3 packed cups mixed cooking greens or kale
16 ounces pappardelle pasta
one organic lemon
sea salt
Pecorino Romano cheese


At the Waverly Farmers' Market purchase one smoked half duck from the Neopol stand, chanterelle mushrooms from the mushroom lady, and mixed sauté greens or kale from the Gardener's Gourmet salad stand.

Gather the most gigantic mound of garlic mustard you can pull, roots and all. Discard all but three packed cups of leaves from plants that have not yet flowered, bearing in mind that the roots of this evil, tenacious plant must be removed from the area you are clearing or they will re-establish themselves in the ground.

Remove the skin and fat from the duck and cut it into small pieces. Cook the skin and fat slowly over medium-low heat so that the fat renders. 

Meanwhile, remove the duck meat from the carcass and cut into bite-size pieces.

Clean chanterelles and chop coarsely. Toss chanterelle pieces into fat, retaining duck skin cracklings, and sauté until tender (about six minutes). 

Add duck meat and toss everything together just until duck meat warms up.

Cover and set aside to keep warm.

Begin cooking pappardelle according to package directions. 

Take 3 cups of garlic mustard greens and mix with 3 cups cooking greens or kale. Rinse greens. 

Melt 2-4 tablespoons of bacon fat, lard, duck or chicken fat, or, if you don't have any of these, half butter and half olive oil, in a large pan.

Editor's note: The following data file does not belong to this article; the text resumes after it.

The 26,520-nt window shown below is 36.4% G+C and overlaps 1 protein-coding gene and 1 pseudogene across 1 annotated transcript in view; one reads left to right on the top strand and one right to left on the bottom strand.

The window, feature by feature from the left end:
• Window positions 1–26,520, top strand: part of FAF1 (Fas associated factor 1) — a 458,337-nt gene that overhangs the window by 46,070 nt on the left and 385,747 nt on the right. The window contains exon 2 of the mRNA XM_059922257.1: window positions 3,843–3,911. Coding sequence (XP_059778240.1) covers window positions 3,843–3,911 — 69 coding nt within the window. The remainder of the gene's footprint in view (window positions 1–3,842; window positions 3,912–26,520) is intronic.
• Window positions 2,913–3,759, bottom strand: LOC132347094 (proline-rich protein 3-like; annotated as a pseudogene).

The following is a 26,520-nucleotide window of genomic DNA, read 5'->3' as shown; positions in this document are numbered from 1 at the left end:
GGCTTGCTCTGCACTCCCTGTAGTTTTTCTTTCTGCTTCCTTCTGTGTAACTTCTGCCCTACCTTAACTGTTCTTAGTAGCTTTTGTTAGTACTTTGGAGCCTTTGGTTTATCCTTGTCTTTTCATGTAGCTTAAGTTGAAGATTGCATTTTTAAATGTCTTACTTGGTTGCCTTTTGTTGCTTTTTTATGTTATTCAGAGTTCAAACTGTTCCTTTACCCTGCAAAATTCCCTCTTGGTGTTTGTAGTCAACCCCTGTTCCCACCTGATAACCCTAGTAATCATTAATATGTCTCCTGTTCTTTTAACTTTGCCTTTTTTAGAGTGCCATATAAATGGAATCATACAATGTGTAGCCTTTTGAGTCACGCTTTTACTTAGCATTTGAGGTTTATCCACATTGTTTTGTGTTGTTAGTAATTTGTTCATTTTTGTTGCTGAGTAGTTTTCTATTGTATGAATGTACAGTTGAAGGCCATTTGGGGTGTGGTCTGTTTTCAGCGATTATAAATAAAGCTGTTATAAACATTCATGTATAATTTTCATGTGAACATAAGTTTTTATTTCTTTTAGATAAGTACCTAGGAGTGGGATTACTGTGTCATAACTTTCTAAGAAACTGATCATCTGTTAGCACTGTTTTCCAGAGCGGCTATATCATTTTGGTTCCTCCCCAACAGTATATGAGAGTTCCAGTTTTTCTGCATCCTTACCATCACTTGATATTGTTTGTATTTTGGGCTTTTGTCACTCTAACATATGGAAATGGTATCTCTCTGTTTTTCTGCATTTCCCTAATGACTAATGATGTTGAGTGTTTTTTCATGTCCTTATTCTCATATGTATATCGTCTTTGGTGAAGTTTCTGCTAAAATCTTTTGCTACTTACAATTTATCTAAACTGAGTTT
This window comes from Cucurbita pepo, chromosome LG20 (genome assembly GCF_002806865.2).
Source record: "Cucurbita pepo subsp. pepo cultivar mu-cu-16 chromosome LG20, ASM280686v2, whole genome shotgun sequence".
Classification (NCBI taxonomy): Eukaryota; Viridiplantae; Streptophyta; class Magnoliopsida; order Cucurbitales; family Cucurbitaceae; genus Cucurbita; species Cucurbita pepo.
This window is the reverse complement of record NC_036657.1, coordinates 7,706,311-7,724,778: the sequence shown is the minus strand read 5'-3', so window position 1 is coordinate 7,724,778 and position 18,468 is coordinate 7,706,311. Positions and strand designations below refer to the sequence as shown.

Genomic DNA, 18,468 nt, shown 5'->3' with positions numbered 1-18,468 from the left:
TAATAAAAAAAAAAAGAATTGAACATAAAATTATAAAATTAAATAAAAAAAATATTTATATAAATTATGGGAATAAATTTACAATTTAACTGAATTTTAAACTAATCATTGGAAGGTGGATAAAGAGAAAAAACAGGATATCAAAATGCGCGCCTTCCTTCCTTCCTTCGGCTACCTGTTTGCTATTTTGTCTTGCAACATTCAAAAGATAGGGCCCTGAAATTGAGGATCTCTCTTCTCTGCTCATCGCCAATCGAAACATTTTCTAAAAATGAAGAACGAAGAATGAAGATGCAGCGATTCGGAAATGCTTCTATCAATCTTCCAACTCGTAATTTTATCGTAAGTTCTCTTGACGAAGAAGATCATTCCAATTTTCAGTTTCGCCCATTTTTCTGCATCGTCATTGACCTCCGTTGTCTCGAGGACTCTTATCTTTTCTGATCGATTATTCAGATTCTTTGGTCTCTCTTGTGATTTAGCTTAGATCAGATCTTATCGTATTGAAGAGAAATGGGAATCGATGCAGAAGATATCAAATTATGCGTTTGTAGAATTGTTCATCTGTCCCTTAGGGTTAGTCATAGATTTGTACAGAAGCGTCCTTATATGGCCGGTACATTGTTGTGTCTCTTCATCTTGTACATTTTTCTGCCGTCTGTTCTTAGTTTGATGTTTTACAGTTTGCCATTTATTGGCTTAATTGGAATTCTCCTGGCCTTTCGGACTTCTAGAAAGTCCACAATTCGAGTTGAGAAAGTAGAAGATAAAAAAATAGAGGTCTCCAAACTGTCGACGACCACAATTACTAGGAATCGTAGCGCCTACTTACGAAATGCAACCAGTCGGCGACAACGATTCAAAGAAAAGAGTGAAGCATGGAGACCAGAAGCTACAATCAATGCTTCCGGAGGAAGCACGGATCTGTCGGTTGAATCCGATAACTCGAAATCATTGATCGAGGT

Toss greens into pan with water clinging to leaves; stir fry briefly over high heat, then lower heat, cover pan and leave greens to steam no more than five minutes, until they wilt.

To make the gremolata, chop fine a large double handful of mustard garlic leaves. Mix with the rind of one organic lemon, grated fine, and about 1 teaspoon of coarse sea salt.

Toss cooked pasta, greens, and duck/mushroom mixture together. 

Serve with freshly grated Pecorino Romano cheese and gremolata.


Pesto Petiolata

Serve as a dip, sandwich spread, or over hot pasta.


3 cloves garlic
2/3 cup extra virgin olive oil
1/2 cup walnut pieces
1/2 cup freshly grated Parmesan cheese (or mix of Parmesan and pecorino)
2 cups (packed) rinsed garlic mustard leaves
2 cups (packed) rinsed baby spinach leaves (or, if you are truly bold, use 4 cups garlic mustard leaves)
1/4 teaspoon sea salt, then more to taste


Place garlic cloves in food processor and mince. 

Add walnuts, cheese, and salt and process until smooth. 

With processor running add oil in thin stream until incorporated. 

Add greens and process briefly just until pesto is smooth and evenly dark green. 

Salt to taste.

Related stories

Eat Me archives

More from Michelle Gienow

Nice Tea (7/28/2010)
A foolproof guide to a summer staple

Welcome Home, Big Beef (4/28/2010)
Taking the grass-fed beef by the horns and cooking it

Let It Snow (2/24/2010)
Making sweet treats out of the fluffy white stuff

Comments powered by Disqus
CP on Facebook
CP on Twitter